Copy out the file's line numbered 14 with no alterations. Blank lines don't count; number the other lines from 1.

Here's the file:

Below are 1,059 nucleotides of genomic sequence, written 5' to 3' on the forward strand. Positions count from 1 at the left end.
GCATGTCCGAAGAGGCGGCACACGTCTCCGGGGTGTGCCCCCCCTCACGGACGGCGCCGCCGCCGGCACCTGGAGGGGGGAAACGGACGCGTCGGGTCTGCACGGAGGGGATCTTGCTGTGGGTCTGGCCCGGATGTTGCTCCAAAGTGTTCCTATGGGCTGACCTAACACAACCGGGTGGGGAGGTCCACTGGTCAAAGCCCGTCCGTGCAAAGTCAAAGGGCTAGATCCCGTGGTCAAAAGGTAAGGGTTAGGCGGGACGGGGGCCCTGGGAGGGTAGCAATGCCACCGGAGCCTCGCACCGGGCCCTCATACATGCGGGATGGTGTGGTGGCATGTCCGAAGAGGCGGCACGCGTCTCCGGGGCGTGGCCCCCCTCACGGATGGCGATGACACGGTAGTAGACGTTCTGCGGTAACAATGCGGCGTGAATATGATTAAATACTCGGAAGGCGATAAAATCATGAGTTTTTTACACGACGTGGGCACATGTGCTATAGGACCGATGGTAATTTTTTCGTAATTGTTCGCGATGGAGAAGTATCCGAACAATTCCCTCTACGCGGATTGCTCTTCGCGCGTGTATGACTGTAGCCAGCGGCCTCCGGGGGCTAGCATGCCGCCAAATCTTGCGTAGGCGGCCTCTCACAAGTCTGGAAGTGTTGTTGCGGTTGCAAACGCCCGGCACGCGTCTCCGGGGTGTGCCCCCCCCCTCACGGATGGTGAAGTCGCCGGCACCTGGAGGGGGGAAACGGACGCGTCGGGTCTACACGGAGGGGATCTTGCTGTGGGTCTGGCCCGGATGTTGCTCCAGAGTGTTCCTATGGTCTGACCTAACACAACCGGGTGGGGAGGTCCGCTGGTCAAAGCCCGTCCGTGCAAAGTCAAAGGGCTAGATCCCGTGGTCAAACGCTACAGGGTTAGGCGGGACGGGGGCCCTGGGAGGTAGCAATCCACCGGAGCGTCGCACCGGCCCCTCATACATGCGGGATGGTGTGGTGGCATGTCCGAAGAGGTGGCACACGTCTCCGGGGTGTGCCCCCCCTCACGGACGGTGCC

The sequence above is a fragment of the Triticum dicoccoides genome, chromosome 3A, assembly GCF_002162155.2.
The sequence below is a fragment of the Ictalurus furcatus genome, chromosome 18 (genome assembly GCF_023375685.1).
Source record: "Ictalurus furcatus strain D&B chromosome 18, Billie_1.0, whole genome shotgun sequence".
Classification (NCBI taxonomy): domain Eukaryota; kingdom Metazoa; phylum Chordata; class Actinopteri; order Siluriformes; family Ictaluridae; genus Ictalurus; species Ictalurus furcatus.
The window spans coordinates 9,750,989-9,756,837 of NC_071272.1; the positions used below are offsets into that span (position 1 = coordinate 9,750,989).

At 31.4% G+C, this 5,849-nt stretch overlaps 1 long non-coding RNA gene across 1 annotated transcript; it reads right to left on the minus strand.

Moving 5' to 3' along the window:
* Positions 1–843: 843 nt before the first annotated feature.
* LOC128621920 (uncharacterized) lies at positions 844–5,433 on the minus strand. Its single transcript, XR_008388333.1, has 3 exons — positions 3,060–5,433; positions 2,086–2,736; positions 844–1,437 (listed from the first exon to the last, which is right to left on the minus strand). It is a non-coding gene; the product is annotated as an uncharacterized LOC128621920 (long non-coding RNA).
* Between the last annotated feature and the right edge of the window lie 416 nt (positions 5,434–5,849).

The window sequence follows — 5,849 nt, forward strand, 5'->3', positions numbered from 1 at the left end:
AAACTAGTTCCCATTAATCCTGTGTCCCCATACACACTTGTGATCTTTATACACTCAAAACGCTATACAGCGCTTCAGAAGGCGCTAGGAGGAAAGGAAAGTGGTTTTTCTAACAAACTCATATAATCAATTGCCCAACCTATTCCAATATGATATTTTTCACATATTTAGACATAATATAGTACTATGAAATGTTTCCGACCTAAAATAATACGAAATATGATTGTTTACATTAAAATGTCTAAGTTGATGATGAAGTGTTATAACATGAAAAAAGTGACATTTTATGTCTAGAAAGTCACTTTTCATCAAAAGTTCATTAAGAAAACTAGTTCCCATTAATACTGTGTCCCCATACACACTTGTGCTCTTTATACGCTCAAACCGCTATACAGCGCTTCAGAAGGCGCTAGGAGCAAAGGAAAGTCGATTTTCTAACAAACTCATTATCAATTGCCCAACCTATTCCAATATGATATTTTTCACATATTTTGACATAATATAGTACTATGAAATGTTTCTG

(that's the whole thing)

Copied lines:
AAACTAGTTCCCATTAATCCTGTGTCCCCATACACACTTGTGATCTTTATACACTCAAAACGCTATACAGCGCTTCAGAAGGCGCTAGGAGGAAAGGAAAGTGGTTTTTCTAACAAACTCATATAATCAATTGCCCAACCTATTCCAATATGATATTTTTCACATATTTAGACATAATATAGTACTATGAAATGTTTCCGACCTAAAATAATACGAAATATGATTGTTTACATTAAAATGTCTAAGTTGATGATGAAGTGTTATAACATGAAAAAAGTGACATTTTATGTCTAGAAAGTCACTTTTCATCAAAAGTTCATTAAGAAAACTAGTTCCCATTAATACTGTGTCCCCATACACACTTGTGCTCTTTATACGCTCAAACCGCTATACAGCGCTTCAGAAGGCGCTAGGAGCAAAGGAAAGTCGATTTTCTAACAAACTCATTATCAATTGCCCAACCTATTCCAATATGATATTTTTCACATATTTTGACATAATATAGTACTATGAAATGTTTCTG